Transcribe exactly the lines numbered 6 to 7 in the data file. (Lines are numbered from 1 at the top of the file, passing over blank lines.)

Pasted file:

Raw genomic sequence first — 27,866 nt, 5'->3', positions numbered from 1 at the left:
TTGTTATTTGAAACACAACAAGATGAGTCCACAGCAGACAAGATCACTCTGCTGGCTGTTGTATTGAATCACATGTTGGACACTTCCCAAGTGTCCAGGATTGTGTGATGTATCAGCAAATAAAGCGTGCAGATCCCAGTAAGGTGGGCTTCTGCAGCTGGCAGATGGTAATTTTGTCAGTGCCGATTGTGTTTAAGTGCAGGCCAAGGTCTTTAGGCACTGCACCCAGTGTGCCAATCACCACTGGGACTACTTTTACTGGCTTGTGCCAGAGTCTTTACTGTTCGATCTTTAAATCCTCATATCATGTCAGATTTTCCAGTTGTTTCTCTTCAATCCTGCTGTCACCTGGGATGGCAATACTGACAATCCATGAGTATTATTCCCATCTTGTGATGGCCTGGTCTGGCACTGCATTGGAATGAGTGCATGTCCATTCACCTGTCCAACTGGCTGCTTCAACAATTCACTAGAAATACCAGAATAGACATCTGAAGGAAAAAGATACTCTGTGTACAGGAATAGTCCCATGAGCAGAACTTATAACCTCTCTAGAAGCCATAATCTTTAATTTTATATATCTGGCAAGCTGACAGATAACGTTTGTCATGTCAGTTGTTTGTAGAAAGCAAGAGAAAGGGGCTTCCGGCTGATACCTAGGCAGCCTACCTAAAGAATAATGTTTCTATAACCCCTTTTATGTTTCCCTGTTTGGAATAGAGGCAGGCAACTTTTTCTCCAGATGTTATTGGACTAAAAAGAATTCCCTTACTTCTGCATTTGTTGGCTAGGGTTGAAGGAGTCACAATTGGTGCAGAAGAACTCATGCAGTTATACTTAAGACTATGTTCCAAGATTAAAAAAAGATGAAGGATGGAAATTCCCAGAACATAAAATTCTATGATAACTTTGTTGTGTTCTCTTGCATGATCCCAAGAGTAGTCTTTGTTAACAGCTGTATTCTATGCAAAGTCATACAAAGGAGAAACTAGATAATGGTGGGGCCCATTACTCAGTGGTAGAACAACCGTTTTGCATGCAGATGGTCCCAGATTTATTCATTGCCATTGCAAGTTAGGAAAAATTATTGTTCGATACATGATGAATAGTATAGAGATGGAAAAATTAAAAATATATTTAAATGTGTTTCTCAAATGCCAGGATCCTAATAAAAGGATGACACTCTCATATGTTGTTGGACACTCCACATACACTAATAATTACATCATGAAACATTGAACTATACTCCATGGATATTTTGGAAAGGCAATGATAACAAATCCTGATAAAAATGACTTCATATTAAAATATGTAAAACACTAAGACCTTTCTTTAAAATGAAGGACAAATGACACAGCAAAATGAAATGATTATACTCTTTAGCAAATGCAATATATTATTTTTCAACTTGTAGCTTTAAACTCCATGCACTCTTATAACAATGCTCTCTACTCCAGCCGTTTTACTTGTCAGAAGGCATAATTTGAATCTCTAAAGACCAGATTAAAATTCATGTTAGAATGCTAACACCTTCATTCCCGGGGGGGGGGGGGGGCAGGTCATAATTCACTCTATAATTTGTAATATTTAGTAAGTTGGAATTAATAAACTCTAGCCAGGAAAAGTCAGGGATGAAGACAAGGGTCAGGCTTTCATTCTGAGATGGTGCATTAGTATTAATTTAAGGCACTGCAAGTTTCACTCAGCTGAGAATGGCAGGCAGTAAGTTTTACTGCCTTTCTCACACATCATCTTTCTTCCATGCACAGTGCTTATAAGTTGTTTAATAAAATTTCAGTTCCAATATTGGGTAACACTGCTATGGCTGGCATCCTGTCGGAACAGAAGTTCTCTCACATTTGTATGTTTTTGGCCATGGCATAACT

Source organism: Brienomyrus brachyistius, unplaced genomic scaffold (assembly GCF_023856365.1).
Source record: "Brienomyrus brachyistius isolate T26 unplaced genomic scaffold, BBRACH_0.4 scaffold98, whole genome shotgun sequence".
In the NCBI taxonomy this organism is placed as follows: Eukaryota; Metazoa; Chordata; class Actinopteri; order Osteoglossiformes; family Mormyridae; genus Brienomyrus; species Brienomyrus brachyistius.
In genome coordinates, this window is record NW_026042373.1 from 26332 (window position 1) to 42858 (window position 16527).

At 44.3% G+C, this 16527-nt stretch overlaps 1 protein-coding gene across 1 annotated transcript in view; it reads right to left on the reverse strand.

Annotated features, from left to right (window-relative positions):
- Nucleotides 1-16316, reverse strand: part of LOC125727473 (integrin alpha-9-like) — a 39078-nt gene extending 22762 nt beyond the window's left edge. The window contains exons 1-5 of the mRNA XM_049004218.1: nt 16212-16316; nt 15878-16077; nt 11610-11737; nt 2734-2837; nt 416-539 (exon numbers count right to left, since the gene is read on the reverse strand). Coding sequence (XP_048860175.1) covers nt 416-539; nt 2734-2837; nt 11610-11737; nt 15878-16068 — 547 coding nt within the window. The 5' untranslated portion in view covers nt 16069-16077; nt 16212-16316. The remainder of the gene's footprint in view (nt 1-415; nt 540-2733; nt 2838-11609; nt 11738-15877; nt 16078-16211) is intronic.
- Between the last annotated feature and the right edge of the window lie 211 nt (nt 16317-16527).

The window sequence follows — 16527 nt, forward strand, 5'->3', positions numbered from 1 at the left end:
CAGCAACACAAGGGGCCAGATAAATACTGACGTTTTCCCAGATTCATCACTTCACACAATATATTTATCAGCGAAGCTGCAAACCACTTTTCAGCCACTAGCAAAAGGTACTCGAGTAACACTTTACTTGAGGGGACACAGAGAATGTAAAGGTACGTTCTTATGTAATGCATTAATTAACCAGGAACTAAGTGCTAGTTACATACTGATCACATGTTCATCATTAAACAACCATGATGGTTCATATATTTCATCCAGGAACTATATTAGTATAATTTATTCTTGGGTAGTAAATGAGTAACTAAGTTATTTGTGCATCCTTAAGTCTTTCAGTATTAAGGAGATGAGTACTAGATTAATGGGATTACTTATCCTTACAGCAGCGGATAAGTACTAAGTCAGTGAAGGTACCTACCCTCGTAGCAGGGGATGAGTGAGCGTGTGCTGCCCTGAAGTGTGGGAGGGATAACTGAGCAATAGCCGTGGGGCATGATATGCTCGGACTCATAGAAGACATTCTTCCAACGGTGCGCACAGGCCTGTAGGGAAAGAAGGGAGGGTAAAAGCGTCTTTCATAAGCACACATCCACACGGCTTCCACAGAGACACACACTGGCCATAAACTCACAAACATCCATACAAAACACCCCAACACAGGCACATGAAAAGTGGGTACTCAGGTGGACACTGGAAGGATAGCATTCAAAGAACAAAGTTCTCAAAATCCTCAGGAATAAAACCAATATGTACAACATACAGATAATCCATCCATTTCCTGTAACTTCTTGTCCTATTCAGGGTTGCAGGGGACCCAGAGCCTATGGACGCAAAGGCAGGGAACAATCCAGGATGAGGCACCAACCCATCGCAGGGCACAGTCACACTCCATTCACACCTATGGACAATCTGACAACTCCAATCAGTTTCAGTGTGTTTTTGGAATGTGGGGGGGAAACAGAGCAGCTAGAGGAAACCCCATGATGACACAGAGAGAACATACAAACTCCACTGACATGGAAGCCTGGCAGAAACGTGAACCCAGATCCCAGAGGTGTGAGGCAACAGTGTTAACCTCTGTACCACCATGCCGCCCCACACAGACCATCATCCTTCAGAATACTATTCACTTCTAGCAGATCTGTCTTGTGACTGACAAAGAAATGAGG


In genome coordinates, this window is record NW_026042373.1 from 26332 (window position 1) to 42858 (window position 16527).

At 44.3% G+C, this 16527-nt stretch overlaps 1 protein-coding gene across 1 annotated transcript in view; it reads right to left on the reverse strand.